Tuned In Style

Is there a fashionista alive who can deny cribbing a look from a music video? WWD tunes into videos from the past, and those nominated this year for an MTV VMA, to find some classic looks.<br><br><br><br>NOW <br><br><br><br>Pink, "Get the Party...

View Slideshow

Is there a fashionista alive who can deny cribbing a look from a music video? WWD tunes into videos from the past, and those nominated this year for an MTV VMA, to find some classic looks.

This story first appeared in the August 29, 2002 issue of WWD.  Subscribe Today.


Pink, “Get the Party Started”

There aren’t many pop divas today who can mix high and low fashion with such aplomb and who have the vocal talent to match their sartorial skills. In “Get the Party Started,” Pink sports an Alexander McQueen skirt, Vivienne Westwood and YSL tops, a Chopard diamond bracelet, a Patricia Field cross necklace, dollar-store door-knocker earrings, Giuseppe Zanotti and Cesare Paciotti shoes and Christian Dior shades. “I would love to take credit for it, but a major percentage is hers because she knows what she likes,” said stylist Derek Kahn. “She is exactly what a Cyndi Lauper or Madonna were then.” While she’s now varying her shocking-pink crop with black and white-blond, her signature look has influenced teens as well as another pink-tressed MTV star, Kelly Osbourne. Of the Dolce & Gabbana shirt Pink wore ripped and twisted around her body in an earlier video, Kahn said, “Very few people have the courage to take a $3,000 blouse and destroy it.” MTV veejay Molly Sims added, “A few years ago people were making fun of Pink, but look what a big statement she is making now with her hair.”

Avril Lavigne, “Complicated”

The 17-year-old pop princess may have one of the most overplayed songs at the moment, but it’s hard to get tired of such unfettered, youthful style. A far cry from Britney’s oversexed brand of pop, Lavigne’s “real girl” approach (much like her fellow guitar-playing teen nominee, Michelle Branch) makes her more accessible to young fans. Although she’s Canadian, Lavigne wears skater-girl chic to a T, with glam touches like ironed straight hair and kohl-lined eyes. “I just take what she is in real life and step it up,” said stylist Trish Summerville. “I’m not a big fan of the fashion show video. She only has two changes. “Interestingly, the baggy pants, ribbed men’s undershirt with exposed black bra straps and black-and-white striped arm sock is the same outfit Gwen Stefani sports in No Doubt’s 1997 video “Excuse Me Mister.”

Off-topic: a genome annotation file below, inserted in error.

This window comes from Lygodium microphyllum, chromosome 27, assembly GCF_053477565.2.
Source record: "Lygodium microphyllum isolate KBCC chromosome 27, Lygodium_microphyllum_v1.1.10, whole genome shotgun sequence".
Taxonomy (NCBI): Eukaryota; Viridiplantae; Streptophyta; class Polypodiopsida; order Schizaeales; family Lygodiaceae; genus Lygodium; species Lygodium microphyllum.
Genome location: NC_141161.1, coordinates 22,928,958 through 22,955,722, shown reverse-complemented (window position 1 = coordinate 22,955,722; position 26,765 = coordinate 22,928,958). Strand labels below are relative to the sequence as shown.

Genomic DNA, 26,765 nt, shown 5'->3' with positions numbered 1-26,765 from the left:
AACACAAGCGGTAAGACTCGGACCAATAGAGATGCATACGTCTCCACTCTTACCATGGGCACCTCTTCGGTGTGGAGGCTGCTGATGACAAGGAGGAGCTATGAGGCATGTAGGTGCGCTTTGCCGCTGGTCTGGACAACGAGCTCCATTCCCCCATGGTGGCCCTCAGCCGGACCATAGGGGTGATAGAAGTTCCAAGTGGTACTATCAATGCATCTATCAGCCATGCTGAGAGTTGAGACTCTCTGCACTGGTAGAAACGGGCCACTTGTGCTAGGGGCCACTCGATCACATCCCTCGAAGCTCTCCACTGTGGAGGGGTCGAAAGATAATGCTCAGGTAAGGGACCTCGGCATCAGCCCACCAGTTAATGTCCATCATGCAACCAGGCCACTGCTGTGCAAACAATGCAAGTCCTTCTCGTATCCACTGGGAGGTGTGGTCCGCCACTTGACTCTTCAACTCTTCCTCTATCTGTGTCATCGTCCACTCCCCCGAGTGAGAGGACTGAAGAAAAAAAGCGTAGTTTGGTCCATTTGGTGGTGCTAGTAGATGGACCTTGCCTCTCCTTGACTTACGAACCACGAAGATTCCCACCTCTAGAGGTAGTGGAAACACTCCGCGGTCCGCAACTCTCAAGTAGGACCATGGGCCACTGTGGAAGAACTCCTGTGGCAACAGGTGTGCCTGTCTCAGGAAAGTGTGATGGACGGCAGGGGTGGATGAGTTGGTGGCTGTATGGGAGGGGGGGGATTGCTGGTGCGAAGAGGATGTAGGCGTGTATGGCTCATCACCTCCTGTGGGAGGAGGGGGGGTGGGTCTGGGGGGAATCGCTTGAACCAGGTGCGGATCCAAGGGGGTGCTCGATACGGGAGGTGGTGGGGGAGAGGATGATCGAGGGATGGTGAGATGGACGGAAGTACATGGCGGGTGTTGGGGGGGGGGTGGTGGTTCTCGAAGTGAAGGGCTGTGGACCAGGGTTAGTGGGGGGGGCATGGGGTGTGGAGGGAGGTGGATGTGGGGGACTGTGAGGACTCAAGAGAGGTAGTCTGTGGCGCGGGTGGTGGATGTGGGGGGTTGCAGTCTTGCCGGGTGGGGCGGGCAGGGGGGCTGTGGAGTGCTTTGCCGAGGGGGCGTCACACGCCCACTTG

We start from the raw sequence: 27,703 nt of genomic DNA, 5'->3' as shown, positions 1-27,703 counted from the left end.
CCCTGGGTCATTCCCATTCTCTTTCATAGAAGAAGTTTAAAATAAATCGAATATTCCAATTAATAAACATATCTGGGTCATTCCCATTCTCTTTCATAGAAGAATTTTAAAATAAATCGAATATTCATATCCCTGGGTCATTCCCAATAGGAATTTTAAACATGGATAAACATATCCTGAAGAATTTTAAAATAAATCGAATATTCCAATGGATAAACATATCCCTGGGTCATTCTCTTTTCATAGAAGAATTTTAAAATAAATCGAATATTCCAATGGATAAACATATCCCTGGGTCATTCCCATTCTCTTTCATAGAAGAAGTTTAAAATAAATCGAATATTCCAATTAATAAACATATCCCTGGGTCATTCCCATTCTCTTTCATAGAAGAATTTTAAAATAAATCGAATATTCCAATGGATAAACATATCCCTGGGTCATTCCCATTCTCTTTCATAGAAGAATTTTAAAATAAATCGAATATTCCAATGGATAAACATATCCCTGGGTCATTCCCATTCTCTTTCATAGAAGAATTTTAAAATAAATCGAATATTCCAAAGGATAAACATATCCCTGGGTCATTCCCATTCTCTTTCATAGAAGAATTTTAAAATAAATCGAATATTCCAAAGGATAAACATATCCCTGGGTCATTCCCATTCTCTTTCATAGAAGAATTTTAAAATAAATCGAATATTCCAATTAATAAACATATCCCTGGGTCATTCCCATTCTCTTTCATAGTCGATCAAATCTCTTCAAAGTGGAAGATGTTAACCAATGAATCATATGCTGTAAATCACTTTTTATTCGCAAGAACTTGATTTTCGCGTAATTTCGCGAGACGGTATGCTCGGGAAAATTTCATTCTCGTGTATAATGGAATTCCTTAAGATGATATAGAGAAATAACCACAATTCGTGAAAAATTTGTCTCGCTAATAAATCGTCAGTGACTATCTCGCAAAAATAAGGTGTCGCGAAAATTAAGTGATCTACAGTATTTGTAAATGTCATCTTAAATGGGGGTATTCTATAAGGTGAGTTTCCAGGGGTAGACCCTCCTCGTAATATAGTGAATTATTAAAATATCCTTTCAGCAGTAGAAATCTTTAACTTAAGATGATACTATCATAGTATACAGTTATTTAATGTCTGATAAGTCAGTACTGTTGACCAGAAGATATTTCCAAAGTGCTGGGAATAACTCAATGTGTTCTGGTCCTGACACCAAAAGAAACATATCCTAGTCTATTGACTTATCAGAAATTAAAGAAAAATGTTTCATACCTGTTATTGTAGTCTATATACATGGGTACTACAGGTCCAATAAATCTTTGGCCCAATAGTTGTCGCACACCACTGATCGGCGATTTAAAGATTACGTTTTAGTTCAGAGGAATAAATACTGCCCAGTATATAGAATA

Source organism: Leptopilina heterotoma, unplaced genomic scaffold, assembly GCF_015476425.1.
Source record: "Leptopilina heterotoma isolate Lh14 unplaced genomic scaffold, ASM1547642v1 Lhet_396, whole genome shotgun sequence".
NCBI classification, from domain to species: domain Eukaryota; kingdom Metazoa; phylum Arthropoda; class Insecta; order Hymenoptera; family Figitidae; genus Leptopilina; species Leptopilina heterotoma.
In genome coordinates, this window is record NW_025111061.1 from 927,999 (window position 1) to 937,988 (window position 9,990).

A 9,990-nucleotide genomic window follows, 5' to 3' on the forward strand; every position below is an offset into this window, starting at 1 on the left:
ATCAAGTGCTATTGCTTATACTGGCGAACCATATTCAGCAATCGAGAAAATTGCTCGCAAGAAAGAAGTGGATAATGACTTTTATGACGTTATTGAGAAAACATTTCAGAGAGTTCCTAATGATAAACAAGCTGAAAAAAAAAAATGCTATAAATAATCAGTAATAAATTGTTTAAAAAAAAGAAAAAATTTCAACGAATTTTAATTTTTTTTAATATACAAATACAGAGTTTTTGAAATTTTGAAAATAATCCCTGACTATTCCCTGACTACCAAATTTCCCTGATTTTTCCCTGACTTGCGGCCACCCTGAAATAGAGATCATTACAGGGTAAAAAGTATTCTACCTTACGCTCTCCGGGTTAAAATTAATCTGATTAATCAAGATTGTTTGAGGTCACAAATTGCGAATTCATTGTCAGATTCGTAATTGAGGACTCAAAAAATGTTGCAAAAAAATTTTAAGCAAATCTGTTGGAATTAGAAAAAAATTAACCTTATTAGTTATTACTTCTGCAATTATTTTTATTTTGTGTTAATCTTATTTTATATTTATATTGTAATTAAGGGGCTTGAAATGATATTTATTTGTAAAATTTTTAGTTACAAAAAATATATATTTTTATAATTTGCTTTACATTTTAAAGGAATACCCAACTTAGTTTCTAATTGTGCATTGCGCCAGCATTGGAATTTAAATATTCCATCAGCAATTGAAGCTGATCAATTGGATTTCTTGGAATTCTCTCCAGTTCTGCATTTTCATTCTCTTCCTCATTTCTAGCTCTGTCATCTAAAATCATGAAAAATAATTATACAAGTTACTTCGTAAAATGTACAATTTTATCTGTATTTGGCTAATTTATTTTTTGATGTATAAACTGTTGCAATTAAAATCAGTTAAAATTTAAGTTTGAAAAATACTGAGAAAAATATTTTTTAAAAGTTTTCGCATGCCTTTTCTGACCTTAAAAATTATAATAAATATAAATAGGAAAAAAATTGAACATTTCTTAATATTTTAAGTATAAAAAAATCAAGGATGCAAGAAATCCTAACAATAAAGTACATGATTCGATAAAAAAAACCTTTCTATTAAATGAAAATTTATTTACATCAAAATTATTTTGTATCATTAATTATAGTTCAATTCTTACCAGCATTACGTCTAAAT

Britney Spears, “I’m a Slave 4 U”

For better or for worse, Britney has made an impact on the way young women dress today, and that’s due in no small part to the iconic looks she shows off in each of her videos, like this year’s nominee, “I’m a Slave 4 U.” “The song was so hot that we decided the video should be set on a fantasy island playing on the ‘slave’ reference,” said her stylist Kurt. The flowy, slit-sleeved top Kurt and his partner Bart designed for Spears evokes a harem image, and they paired it with a Middle Eastern-inspired belt decorated with “slave” charms. Of course, Britney wouldn’t be Britney without her low-rise jeans, which flatter her form while she burns up the dance floor.

No Doubt, “Hey Baby”

For nearly a decade, Gwen Stefani has been years ahead of the fashion game. Looking over No Doubt’s earlier videos, it’s easy to see what may have inspired Cameron Diaz’s flip-and-feather look and this year’s runway makeup, not to mention teenage girls around the world. As dynamic a performer as she is a dresser, Stefani has gone through looks ranging from the Indian-bindi craze to Old Hollywood glam to nouveau punk. But there’s always a common thread holding together her aesthetic, whether it’s her plaid tie or brightly painted lips. In “Hey Baby,” a video that mirrors the Steven Sprouse-inspired graffiti album cover, Stefani wears D&G’s equally graphic black-and-white houndstooth jacket with cropped pants and her now-signature bikini top. Noted stylist Andrea Lieberman, “Gwen is so multidimensional that it’s impossible to show all her sides in just one video.” Sims added, “Gwen Stefani by far has the best style out there. She and Madonna are the two best stories. She doesn’t follow a trend, she sets them like Madonna.”